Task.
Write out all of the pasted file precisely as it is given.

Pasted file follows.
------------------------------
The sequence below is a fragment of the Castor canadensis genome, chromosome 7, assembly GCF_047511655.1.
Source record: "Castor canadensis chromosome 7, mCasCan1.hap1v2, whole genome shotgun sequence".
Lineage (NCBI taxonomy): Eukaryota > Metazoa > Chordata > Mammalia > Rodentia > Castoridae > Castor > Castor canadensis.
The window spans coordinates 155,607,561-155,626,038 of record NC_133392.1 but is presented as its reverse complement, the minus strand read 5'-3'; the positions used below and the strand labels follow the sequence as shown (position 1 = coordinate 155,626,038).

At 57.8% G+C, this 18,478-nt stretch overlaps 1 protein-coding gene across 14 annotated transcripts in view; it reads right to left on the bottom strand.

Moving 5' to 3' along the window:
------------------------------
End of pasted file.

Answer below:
The sequence below is a fragment of the Castor canadensis genome, chromosome 7, assembly GCF_047511655.1.
Source record: "Castor canadensis chromosome 7, mCasCan1.hap1v2, whole genome shotgun sequence".
Lineage (NCBI taxonomy): Eukaryota > Metazoa > Chordata > Mammalia > Rodentia > Castoridae > Castor > Castor canadensis.
The window spans coordinates 155,607,561-155,626,038 of record NC_133392.1 but is presented as its reverse complement, the minus strand read 5'-3'; the positions used below and the strand labels follow the sequence as shown (position 1 = coordinate 155,626,038).

At 57.8% G+C, this 18,478-nt stretch overlaps 1 protein-coding gene across 14 annotated transcripts in view; it reads right to left on the bottom strand.

Moving 5' to 3' along the window: